The state Senate on Wednesday gave its unanimous approval to legislation allowing first-responders, including EMS workers, to leave a dose of the overdose-reversal drug naloxone or a comparable treatment with a caregiver for someone who has overdosed.
The bill was one of two sponsored by state Sen. Kristin Phillips Hill, R-York, that sailed through the majority-Republican chamber.
The other allows Medicaid managed care organizations to access the state’s Prescription Drug Monitoring Program, which is intended to “limit and prevent prescription drug abuse and overuse,” Phillips-Hill’s office said in a statement. That bill also gained unanimous approval.
The bills now go to the state House for consideration.
“I’m incredibly grateful for the support of my colleagues — Republicans and Democrats — as we look to fight this issue because opioid abuse affects every Senate district, every neighborhood and unfortunately, too many families both locally and across the state,” Phillips-Hill said in a statement. “We need to give every tool available to the people on the front lines of this battle, not only because the pain of losing a loved one, a friend, a coworker or a teammate is detrimental, but the societal costs of addiction are so great.”
First created in 2014, the now five-year-old Prescription Drug Monitoring Program is paying measurable dividends.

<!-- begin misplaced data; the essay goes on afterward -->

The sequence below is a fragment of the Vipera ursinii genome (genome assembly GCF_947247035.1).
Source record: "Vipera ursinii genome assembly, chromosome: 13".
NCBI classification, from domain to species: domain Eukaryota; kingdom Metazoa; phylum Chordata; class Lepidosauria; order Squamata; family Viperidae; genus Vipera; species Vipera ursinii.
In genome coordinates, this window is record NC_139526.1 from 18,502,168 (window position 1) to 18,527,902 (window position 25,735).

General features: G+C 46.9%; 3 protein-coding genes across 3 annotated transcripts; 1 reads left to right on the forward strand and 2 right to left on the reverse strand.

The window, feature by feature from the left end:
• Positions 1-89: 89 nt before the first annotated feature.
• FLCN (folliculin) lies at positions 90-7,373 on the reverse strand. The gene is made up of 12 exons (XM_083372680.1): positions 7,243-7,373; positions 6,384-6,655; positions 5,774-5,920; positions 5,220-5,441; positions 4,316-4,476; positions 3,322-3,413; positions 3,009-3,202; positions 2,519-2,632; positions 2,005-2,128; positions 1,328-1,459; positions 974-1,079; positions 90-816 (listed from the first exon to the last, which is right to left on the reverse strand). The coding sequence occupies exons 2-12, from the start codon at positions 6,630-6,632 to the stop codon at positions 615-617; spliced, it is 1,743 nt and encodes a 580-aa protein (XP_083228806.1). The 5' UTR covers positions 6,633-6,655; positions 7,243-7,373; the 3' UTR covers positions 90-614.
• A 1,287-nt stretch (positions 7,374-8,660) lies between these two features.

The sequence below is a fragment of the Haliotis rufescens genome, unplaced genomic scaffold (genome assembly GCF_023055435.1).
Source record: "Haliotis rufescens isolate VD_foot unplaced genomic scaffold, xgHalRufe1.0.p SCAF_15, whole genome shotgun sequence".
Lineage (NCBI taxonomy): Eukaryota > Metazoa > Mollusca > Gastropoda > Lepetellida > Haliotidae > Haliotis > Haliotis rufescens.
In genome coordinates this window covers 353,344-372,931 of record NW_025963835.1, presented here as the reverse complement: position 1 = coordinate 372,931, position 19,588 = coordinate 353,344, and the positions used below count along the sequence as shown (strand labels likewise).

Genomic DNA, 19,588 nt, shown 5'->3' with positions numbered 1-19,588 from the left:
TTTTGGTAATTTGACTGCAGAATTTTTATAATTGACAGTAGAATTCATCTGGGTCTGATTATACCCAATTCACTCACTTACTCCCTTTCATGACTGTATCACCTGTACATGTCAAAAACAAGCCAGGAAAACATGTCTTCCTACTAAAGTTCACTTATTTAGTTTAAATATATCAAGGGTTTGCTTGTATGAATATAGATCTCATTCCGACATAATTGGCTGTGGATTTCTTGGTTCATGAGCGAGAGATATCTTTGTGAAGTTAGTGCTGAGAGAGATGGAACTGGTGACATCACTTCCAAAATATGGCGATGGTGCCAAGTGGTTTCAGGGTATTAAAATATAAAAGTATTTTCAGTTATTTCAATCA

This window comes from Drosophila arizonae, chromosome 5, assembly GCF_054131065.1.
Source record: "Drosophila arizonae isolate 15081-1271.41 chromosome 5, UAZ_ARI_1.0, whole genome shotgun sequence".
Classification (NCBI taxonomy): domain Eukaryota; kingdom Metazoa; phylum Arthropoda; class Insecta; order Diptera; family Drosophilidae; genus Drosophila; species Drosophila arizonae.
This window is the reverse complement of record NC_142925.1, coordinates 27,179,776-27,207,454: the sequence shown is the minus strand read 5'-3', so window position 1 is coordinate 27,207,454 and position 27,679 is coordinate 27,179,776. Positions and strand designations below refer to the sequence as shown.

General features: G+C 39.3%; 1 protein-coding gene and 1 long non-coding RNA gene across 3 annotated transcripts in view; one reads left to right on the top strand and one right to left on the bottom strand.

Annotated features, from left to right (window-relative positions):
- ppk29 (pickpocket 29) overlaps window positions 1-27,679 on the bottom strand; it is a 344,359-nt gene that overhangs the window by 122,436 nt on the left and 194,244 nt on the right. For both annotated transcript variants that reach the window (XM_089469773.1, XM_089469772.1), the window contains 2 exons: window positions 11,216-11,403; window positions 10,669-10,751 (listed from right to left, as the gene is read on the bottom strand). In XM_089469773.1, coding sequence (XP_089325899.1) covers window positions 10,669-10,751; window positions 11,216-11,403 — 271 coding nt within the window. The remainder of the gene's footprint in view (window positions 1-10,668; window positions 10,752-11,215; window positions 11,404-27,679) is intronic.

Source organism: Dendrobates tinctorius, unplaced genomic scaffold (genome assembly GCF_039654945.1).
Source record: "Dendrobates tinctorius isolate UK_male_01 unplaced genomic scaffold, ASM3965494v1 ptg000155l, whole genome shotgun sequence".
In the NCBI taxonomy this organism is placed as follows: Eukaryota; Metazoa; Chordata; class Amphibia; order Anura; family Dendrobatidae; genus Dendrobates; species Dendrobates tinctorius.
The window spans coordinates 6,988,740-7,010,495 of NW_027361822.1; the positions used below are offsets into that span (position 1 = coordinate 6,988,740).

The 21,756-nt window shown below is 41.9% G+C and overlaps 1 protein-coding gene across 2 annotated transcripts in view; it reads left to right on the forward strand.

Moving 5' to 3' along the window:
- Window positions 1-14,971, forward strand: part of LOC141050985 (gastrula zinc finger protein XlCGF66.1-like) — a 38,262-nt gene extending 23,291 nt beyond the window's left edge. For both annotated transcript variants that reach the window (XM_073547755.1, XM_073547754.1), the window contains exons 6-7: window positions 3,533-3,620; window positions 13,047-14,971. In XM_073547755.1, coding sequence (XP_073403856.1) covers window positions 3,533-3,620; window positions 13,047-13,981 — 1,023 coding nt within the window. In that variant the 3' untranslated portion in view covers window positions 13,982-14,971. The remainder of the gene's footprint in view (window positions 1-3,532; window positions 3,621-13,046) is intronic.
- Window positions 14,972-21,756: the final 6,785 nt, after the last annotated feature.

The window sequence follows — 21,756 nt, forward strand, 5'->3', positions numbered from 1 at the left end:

Physician usage of Pennsylvania’s prescription drug database leaped between 2016 and 2018, according to data from the American Medical Association.
According to the AMA’s 2019 Opioid Progress Report, Pennsylvania physicians logged more than 17 million queries to the prescription drugs database in 2018, up from 12.7 million queries in 2017, and way up from 2.3 million queries in 2016 when the state moved to strengthen the program.
“Pennsylvania’s [database] has basically stopped doctor shopping and allowed physicians to more easily identify patients who may have substance use disorder,” John Gallagher, the chairman of the Pennsylvania Medical Society’s opioid task force, said in a statement.
The AMA data “showed that Pennsylvania physicians have written fewer opioid prescriptions for five straight years and have seen the fifth largest percentage drop nationally between 2013-18 (43 percent),” the state medical society said in a statement.
Last week, Democratic Gov. Tom Wolf renewed Pennsylvania’s statewide opioid disaster declaration for a sixth time. The action gives the state more leeway to combat the addiction crisis.